Therefore we are offering our wide range of air guns in various versions and for different purposes. So nearly everybody can find a suitable product for their needs from Weihrauch.

Herr Hans Weihrauch Talks About His Company, Weihrauch Sport

Stephen Archer: Can we expect to see any new air rifle designs from Weihrauch in 2019?

Hans Weihrauch: We are constantly working to improve the quality of our products. So permanent developments and amendments are implemented into the production process of the different models.

Furthermore we are also thinking on new projects. Just recently our newest PCP air rifle – the HW 110 ST – was launched in a special carbine version.

Herr Hans Weihrauch Talks About His Company, Weihrauch Sport

Also in 2019 you can expect something new from Weihrauch. But… wait and see!

Stephen Archer: Hans, thanks for this great interview! I’m sure this will be of great interest to the huge number of Weihrauch enthusiasts around the world. I look forward to seeing you again next year in Nuremberg for the IWA Show and in Las Vegas for the SHOT Show.

Hans Weihrauch: Steve, I look forward to it!

Weihrauch HW95

The Weihrauch HW95 spring-piston airgun.

Most of us live in a fast pace rat race society.  With today’s advanced technology we stay connected to family, friends and the workplace associates seemingly 24/7.  I find myself looking back at the days of my youth with pleasure more and more.

At the age of 54, I grew up when phones still had cords, fuel was .25 cents per gallon and the drive-in movie was a great place to take your sweetheart or find one.  I remember saving the spent shot shells from my dad’s 16-gauge after the opening day of dove season because I thought they were so cool.  As a society we seem to need immediate satisfaction with today’s connectivity. We can order the latest widget and expect it at our door tomorrow, use it over the weekend, and discard it after our disappointment over its lack of quality and/or performance. We tend to want our things fast and cheap, and not value the qualities that last.

My last blog post was in honor of Mr. Stefan Weihrauch, owner/partner of the HW airgun factory in Germany. The owner brothers Hans and Stefan have built a company that embraces quality over quantity with high value for the money. I recommend their products highly. In particular, the Weihrauch HW95. This rifle is of the highest quality and performance standard with pricing that was negotiated by Stefan before his passing to provide German engineering at a value that rivals much cheaper made airguns. Take advantage of this special promotion while it lasts and bring back some childhood memories. It will put a smile on your face!

Thank you for reading,

Robert Buchanan

President, Airguns of Arizona

Another variation on a classic: the HW45 Black Star

For a number of years, comedian Jeff Foxworthy has made a name for himself doing a bit called “You might be a redneck if . . .” The phrase “you might be a redneck if” is followed by some outrageous statement. One of my favorites is; “You might be a redneck if you ever mowed your lawn and found a car.” (Given the way it has been raining in upstate New York, I wouldn’t be surprised to find a wholly mammoth, a chartreuse Microbus, and some leftover targets from Buffalo Bill Cody’s Wild West Show the next time I mow.)

So here’s my version of the “you might be a [fill in the blank] thing: You might be an airgunner if you see yet another variation on the classic HW45 and immediately start inventing reasons why you “need” that pistol.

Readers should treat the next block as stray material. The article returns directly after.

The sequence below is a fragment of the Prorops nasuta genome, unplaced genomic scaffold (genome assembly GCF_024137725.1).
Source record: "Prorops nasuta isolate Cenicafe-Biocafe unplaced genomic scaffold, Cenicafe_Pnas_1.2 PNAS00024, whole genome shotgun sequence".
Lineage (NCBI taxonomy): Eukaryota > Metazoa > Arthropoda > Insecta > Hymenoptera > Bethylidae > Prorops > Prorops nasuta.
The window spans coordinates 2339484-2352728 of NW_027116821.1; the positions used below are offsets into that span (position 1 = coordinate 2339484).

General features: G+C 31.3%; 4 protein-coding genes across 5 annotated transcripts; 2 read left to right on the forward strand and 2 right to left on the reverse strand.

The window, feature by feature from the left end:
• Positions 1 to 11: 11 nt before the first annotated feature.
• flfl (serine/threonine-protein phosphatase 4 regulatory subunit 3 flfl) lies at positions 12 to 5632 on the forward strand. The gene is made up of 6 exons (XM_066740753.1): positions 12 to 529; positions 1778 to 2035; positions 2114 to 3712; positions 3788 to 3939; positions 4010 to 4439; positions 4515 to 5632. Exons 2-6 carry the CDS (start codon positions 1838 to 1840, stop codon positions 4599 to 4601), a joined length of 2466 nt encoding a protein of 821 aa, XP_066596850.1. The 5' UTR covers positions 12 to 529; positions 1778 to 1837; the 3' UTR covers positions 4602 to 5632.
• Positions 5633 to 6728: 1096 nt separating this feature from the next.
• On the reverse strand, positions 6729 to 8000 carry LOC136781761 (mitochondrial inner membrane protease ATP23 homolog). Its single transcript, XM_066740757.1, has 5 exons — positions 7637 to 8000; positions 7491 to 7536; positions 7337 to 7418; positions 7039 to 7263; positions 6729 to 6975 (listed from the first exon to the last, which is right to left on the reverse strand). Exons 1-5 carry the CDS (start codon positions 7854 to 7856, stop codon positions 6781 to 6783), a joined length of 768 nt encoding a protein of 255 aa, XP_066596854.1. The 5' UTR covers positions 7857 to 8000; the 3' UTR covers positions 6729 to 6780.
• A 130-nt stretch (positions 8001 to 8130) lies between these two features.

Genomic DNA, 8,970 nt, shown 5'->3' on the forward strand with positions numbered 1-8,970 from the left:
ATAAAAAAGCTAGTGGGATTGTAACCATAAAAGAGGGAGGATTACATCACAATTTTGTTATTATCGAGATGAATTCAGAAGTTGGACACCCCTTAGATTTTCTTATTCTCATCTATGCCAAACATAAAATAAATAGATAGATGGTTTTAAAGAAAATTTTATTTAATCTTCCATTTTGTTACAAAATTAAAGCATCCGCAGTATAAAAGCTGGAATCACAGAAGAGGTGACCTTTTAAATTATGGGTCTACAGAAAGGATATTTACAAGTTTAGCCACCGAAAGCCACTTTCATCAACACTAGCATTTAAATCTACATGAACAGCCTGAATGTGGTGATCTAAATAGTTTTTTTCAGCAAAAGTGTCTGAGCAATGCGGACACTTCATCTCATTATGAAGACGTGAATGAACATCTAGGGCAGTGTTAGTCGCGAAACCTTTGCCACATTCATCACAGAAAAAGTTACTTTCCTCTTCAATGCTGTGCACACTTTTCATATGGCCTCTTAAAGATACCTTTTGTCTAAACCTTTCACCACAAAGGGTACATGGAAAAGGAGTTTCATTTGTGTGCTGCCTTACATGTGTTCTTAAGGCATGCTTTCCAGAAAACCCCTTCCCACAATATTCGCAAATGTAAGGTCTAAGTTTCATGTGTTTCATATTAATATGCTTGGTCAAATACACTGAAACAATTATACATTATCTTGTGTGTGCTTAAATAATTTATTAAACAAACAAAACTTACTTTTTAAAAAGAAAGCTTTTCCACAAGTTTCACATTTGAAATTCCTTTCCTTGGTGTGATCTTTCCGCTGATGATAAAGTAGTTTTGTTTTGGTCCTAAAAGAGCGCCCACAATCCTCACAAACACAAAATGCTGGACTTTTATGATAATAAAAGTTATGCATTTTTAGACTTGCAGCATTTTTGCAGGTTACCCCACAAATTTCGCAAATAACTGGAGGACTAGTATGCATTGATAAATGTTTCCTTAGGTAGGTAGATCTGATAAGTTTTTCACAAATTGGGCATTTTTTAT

What set off this train of thought was a recent arrival from Brown Santa (the UPS guy) that contained the HW45 Black Star pistol. Like every other HW45, this is a single-shot, spring-piston air pistol. Available in both .177 and .22, the Black Star stretches 11 inches overall and weighs 2.6 lbs.

At the back end of the Black Star is a silver metal “hammer” that is actually the release for the upper half of the receiver. Below that, except for the safety and trigger, the entire air pistol is finished in a handsome matte black. Surrounding the pistol grip on either side is a laminated grey grip that manages somehow to be both ambidextrous and ergonomic. There is a thumb/finger shelf on either side at the top and a quasi-palm shelf on either side at the bottom. The main part of the grip is stippled on either side to provide better traction for the middle, ring, and little fingers.

Forward of the pistol grip on either side of the receiver is a silver metal non-automatic safety. Flick it forward to allow the pistol to fire. The trigger guard, made of the same metal as the rest of the receiver, surrounds a silver metal 2-stage adjustable trigger.  On the left hand side of the receiver, the words “HW 45 Black Star” appear in white lettering.

Moving forward to the muzzle end of the receiver, the front sight is small, red, and fiber optic. Behind the front sight is a dovetail on which a red dot sight or scope can be mounted. At the extreme aft end of the receiver, the rear sight is equipped with yellow fiber optics and can be adjusted for elevation and windage.

Pull back the silver hammer and the rear of the upper half of the receiver is released to begin the cocking stroke.

To load the Black Star, pull the silver hammer at the rear of the receiver backwards until the upper half of the receiver is released. Grab the back end of the upper half of the receiver and pull it up and forward until it latches. This compresses the spring in the spring-piston powerplant and requires about 18 lbs of effort. Insert a pellet into the breech end of the barrel and return the upper half of the receiver to its original position, snapping it locked into place.

Take aim at your target, flip the safety off, and squeeze the trigger. According to my digital trigger gauge, at 1 lb. 15.7 oz., the first stage came out the of the trigger, and at 3 lbs. 6.1 oz., the shot went off. Since the Black Star is functionally the same as an HW45, typical velocities with Crosman Premier 7.9 gr. pellets are likely to be around 520 fps. The .22 version of the Black Star will probably sent .22 Premiers down range at around 415 fps.